Help with Italian wine dinner


For my birthday this year (in about a month) I'm having another tasting, which has become a custom. This year, the theme is Italian wines.
Once again, as the host, I'll be responsible for planning and preparing the main course, something we can sit down for amidst an otherwise haphazard array of wines and hors d'ouevres and later, desserts.
The wine I'll be serving up this year is 2001 Damilano Barolo (perhaps 2 bottles so there's enough to go around). This is an apparently early-drinking Barolo which WS rated 60th last year in their top 100. I may also contribute a Brunello, as there's a great Italian wine merchant (The Clown, in Portland, ME) down the street from my office which has a few currently mature vintages for sale.
Question is, what can I serve with Barolo that would feed 8-10 people? I'm looking for something that would compliment the wine, obviously. Portions need not (and indeed should not) be large.
Thanks in advance for any advice.
- Chris
Reply to
Chris Sprague

Chris Sprague ha scritto:
You can try the classic pairing with a "brasato" stewed in a good nebbiolo. Not original, I know, but it works.
Luk
Reply to
Luk

Normally, with a mature Barolo I'd suggest something like pappardelle with wild boar sauce or white truffle risotto. In your case, because it's so young, I'd think that perhaps beef or lamb might be better suited for it.
Mark Lipton
Reply to
Mark Lipton

Oops,
I somehow erased my comment. Like Luk, I suggested brasato al Barolo. A search for brasato here will pick up some links to recipes. If you can find a cheaper Nebbiolo for cooking , that's my preference, but a Barbera, Cotes du Rhone, or Zinfandel might work for recipe. Some acidity is needed (I'd not cook with Dolcetto).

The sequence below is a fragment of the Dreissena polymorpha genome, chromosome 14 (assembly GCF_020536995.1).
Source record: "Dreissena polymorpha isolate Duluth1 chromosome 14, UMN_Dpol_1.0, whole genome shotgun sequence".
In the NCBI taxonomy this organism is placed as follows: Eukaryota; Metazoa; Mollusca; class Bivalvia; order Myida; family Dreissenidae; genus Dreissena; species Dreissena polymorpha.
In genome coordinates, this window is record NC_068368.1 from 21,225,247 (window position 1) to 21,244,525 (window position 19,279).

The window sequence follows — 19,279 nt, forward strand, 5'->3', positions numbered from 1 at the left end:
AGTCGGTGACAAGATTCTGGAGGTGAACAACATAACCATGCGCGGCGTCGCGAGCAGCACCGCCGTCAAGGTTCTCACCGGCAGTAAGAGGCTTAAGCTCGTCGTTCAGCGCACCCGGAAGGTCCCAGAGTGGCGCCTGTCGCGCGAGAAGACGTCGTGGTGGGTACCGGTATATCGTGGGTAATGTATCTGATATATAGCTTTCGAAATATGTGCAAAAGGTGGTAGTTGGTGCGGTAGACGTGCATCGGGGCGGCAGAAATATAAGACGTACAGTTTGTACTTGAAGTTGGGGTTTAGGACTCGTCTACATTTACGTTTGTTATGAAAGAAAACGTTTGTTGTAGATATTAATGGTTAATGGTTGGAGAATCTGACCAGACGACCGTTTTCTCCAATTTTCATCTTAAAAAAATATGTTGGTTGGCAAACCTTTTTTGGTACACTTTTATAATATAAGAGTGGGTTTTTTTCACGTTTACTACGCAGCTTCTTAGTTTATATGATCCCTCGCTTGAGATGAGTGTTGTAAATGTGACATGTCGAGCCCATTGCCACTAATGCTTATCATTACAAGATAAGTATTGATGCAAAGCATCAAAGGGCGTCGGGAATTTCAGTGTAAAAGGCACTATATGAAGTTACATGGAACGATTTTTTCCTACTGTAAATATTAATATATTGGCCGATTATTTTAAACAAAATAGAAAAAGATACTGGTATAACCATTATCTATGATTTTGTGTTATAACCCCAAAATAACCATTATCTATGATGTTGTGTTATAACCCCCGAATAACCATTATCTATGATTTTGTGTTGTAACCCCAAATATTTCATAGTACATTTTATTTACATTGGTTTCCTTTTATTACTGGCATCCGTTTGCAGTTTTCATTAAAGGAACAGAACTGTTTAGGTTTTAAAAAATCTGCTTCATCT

Truffles and mushrooms are great accents to Barolo,but more mature ones.
The Clown is a quirky but cool store (half antiques, basement is wine for those who haven't been). Betsy played a chamber festival in Portland a couple times, I found bargains on closeout Jermanns, etc.
Reply to
DaleW

Of course, you're doing everything backwards.
(Shakes head and slams fist into wall......)
Reply to
UC

You're so right. They should be tasting it first. :)
Jose
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"There are 3 secrets to the perfect landing. Unfortunately, nobody knows 
what they are."  - (mike).
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Reply to
Jose

No, he should be thinking about the food first, and the wine as an accompaniment. This guy is insane....
Reply to
UC

Uh... why? Granted that "wine is meant to be drunk with food", what is wrong with "I have a bottle of wine, what food shall I drink it with?"
Jose
--
"There are 3 secrets to the perfect landing. Unfortunately, nobody knows 
what they are."  - (mike).
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Reply to
Jose

I have no idea what to say in the face of such 'logic'....
Reply to
UC

I understand if UC's parameters are adopted, in parts of Sicily and Napoli-the "wine police" will punish people who drink wines without food---Castration is the punishment for the first offense, in Torino its only confiscation of the family's expresso machine.(smile)
Reply to
Joe \"Beppe\"Rosenberg

OK UC, so I'm planning a party where I plan to make Brasato al Barolo for some guests. What wine should I serve with it?
Reply to
Chris Sprague

That's an easy one: Nero d'Avola or Sangiovese di Romagna. If that's not available, then Lagrein Scuro, Chianti Classico or Montepulciano d'Abruzzo.
M.
Reply to
Michael Pronay

Do you have some examples of the wines mentioned above that you can recommend? What constitutes "cheaper Nebbiolo", for instance?
I also didn't find much here in the way of recipes, but had some luck searching Google in general. Does anyone have any favorites?
Reply to
Chris Sprague

Occasionally one can find deals on lesser Barbaresco (Premier Cru had some '98s & '99s from lesser known producers for $10ish, but a more common find of Nebbiolo in the under $15 range would be a Nebbiolo d'Alba, Nebbiolo di Langhe, Ghemme, Spanna, etc. Even there you won't find the top producers for under $20, but some solid workhorse ones are fine for cooking.
Betsy likes both the one one from Biba Caggiano's "Northern Italian Cooking", and the one on the www.made-in-italy.com website. I think the Professor suggested Kramer's Passion for Piedmont book.
Reply to
DaleW

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